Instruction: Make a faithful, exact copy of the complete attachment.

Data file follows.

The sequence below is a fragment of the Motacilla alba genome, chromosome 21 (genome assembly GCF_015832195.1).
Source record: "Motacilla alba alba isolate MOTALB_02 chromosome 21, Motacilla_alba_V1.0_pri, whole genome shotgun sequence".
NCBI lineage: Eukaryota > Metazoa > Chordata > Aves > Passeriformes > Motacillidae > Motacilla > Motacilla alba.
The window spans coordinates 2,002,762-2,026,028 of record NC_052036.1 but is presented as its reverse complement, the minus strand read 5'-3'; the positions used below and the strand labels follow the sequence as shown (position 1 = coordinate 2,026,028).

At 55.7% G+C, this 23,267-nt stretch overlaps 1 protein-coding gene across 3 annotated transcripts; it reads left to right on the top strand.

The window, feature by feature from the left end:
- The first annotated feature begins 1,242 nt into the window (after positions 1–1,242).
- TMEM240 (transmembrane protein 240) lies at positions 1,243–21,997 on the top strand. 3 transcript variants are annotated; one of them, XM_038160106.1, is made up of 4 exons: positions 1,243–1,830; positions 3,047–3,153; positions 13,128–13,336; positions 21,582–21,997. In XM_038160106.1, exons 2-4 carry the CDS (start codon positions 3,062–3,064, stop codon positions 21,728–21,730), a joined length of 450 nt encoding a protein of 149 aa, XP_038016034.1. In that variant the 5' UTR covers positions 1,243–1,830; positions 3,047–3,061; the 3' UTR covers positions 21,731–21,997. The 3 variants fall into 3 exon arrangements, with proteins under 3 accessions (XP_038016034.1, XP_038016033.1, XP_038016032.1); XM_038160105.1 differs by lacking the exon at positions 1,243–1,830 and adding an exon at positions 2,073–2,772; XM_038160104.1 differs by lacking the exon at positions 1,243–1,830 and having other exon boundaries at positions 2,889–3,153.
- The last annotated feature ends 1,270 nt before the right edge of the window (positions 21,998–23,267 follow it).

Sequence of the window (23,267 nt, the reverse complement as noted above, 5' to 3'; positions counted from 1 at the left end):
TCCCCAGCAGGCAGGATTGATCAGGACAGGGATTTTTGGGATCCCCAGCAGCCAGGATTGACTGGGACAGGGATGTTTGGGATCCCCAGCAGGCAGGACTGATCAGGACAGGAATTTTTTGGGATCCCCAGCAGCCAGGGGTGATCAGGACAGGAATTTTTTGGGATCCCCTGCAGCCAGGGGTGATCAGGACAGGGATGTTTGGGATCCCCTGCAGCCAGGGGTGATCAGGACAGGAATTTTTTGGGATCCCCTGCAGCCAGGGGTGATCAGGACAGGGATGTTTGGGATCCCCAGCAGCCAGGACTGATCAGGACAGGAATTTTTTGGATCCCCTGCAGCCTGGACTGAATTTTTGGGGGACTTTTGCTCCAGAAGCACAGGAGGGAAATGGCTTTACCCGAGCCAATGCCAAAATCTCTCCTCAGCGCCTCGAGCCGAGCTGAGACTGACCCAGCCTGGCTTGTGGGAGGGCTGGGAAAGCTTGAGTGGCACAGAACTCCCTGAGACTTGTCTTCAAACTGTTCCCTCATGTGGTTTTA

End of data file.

The sequence below is a fragment of the Motacilla alba genome, chromosome 21 (genome assembly GCF_015832195.1).
Source record: "Motacilla alba alba isolate MOTALB_02 chromosome 21, Motacilla_alba_V1.0_pri, whole genome shotgun sequence".
NCBI lineage: Eukaryota > Metazoa > Chordata > Aves > Passeriformes > Motacillidae > Motacilla > Motacilla alba.
The window spans coordinates 2,002,762-2,026,028 of record NC_052036.1 but is presented as its reverse complement, the minus strand read 5'-3'; the positions used below and the strand labels follow the sequence as shown (position 1 = coordinate 2,026,028).

At 55.7% G+C, this 23,267-nt stretch overlaps 1 protein-coding gene across 3 annotated transcripts; it reads left to right on the top strand.

The window, feature by feature from the left end:
- The first annotated feature begins 1,242 nt into the window (after positions 1–1,242).
- TMEM240 (transmembrane protein 240) lies at positions 1,243–21,997 on the top strand. 3 transcript variants are annotated; one of them, XM_038160106.1, is made up of 4 exons: positions 1,243–1,830; positions 3,047–3,153; positions 13,128–13,336; positions 21,582–21,997. In XM_038160106.1, exons 2-4 carry the CDS (start codon positions 3,062–3,064, stop codon positions 21,728–21,730), a joined length of 450 nt encoding a protein of 149 aa, XP_038016034.1. In that variant the 5' UTR covers positions 1,243–1,830; positions 3,047–3,061; the 3' UTR covers positions 21,731–21,997. The 3 variants fall into 3 exon arrangements, with proteins under 3 accessions (XP_038016034.1, XP_038016033.1, XP_038016032.1); XM_038160105.1 differs by lacking the exon at positions 1,243–1,830 and adding an exon at positions 2,073–2,772; XM_038160104.1 differs by lacking the exon at positions 1,243–1,830 and having other exon boundaries at positions 2,889–3,153.
- The last annotated feature ends 1,270 nt before the right edge of the window (positions 21,998–23,267 follow it).

Sequence of the window (23,267 nt, the reverse complement as noted above, 5' to 3'; positions counted from 1 at the left end):
TCCCCAGCAGGCAGGATTGATCAGGACAGGGATTTTTGGGATCCCCAGCAGCCAGGATTGACTGGGACAGGGATGTTTGGGATCCCCAGCAGGCAGGACTGATCAGGACAGGAATTTTTTGGGATCCCCAGCAGCCAGGGGTGATCAGGACAGGAATTTTTTGGGATCCCCTGCAGCCAGGGGTGATCAGGACAGGGATGTTTGGGATCCCCTGCAGCCAGGGGTGATCAGGACAGGAATTTTTTGGGATCCCCTGCAGCCAGGGGTGATCAGGACAGGGATGTTTGGGATCCCCAGCAGCCAGGACTGATCAGGACAGGAATTTTTTGGATCCCCTGCAGCCTGGACTGAATTTTTGGGGGACTTTTGCTCCAGAAGCACAGGAGGGAAATGGCTTTACCCGAGCCAATGCCAAAATCTCTCCTCAGCGCCTCGAGCCGAGCTGAGACTGACCCAGCCTGGCTTGTGGGAGGGCTGGGAAAGCTTGAGTGGCACAGAACTCCCTGAGACTTGTCTTCAAACTGTTCCCTCATGTGGTTTTA